The Motion in Place Platform brings together a cross-disciplinary group to develop new technologies allowing researchers to move out of the studio,to map and measure the human experience and response when moving through places.
The MiPP team uses motion capture (mocap) systems to record different forms of movement data on site. A first system developed in collaboration with Brighton-based motion-capture company Animazoo, adapted their IGS-190m, currently the most advanced inertial motion capture system on the market, for use outside a studio. Using gyroscopic sensors attached to flexible suits, this system allows the collection of high-resolution, full-body data from two people in a fixed area over limited time periods, recording, for example, the movements needed to collect water from a well.
Live performance commission based around the concept of ‘source-code’ which became an econo sound installation exploring some of the theoretical writing about sound proposed by Salomé Voegelin in her Listening to Noise and Silence: toward a Philosophy of Sound Arts, Continuum Press, NY, ISBN: 9781441162076
a view of the water’s surface as the membrane of a primitive conciousness
the body of water begins with relative stillness
organic materials decomposing
the sound of rain from high above
wind creating ripples and waves
the seasonal freezing and melting of the water – transformations from liquid to solid and back again
life, as yet is unknown in this environment
the volume of water increases and decreases related to icemelt, daily evaporation, and flow into and out of the pond
a primitive lifeform struggles into exisitence, spasms into beingness, twitches, pulsates in irregular, unregulated beingness
it begins to increase in complexity,though remaining highly simplified. neural links connect matter, and unanimated matter, becomes imbued with life. a cellular lifeform comes into being.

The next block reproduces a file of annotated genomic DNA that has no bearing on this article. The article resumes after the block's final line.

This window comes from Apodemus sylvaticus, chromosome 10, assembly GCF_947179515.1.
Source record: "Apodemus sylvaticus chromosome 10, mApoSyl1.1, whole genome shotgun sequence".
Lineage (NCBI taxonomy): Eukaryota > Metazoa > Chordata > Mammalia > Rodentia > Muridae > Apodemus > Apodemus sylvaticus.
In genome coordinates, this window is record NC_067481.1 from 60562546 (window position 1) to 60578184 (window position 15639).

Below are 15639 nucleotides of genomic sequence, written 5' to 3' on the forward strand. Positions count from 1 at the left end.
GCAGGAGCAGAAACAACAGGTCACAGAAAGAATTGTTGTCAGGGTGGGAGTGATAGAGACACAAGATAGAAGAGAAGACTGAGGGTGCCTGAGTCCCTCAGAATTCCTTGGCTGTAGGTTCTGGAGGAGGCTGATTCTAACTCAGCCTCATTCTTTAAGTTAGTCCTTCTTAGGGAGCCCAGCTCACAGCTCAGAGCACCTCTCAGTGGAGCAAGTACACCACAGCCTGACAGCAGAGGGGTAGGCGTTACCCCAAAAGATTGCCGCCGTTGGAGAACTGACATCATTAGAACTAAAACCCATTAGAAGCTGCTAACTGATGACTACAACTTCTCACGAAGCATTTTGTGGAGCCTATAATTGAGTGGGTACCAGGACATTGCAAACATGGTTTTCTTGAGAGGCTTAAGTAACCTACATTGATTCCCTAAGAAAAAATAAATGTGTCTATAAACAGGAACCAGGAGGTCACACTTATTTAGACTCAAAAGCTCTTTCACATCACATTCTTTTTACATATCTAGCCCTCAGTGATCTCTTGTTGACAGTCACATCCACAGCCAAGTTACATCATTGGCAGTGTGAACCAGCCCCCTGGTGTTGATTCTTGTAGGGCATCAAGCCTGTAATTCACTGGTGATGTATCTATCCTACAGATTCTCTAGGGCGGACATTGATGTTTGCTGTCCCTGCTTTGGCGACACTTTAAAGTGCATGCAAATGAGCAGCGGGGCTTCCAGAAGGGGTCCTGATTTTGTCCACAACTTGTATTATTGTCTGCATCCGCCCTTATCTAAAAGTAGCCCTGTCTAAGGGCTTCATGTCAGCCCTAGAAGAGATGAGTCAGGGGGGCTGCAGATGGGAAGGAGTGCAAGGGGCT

on the other side of the pond, a similar process occurs, but an all together different life form is generated. it slowly becomes self-aware
lifeform 1 in coming into existence, betrays its location to lifeform 2. how does it react? does it attempt to conceal itself? does it attempt to communicate? does it attempt a violent confrontation? which is hunter. which is prey? lifeform 2 must also react? co-modulation of behaviours. co-evolution. in this way a neural connection between seemingly distinct entities contribute to the emergent conciousness of the pond as a whole. narrative four
following the resolution of the issues outlined in narrative three, a further life-form comes into being. more complex. the next generation of life in the pond. how does its apperance affect lifeforms 1 and 2? how does it change their relationship?
a contextual cataclysm – a flood / a drought. all life comes to an end.
Modus Arts is a creative platform exploring the intersection between sound space and body space. We are structured as a soft edged network comprised of a core team of artists and associated artists, technicians and administrators, producing a range of installations, performances and theoretical writeups.
Member of Adachi’s Group at “Speaking Out” Symposium. Tate Modern, South Bank, London
This symposium focused on the use of the spoken word in artistic practice and its manifestations in sonic and audiovisual art works. Taking the lead from the recently published anthology of works Playing with Words: The Spoken Word in Artistic Practice, this event encompasses performances, talks and conversations by artists and researchers who employ spoken words as their material and inspiration.
Contributors included Adachi, Caroline Bergvall, Dani Gal, Brandon LaBelle, Cathy Lane, Oswaldo Macià, Nye Parry, Inua ‘Phaze’ Ellams, Imogen Stidworthy, David Toop and Trevor Wishart.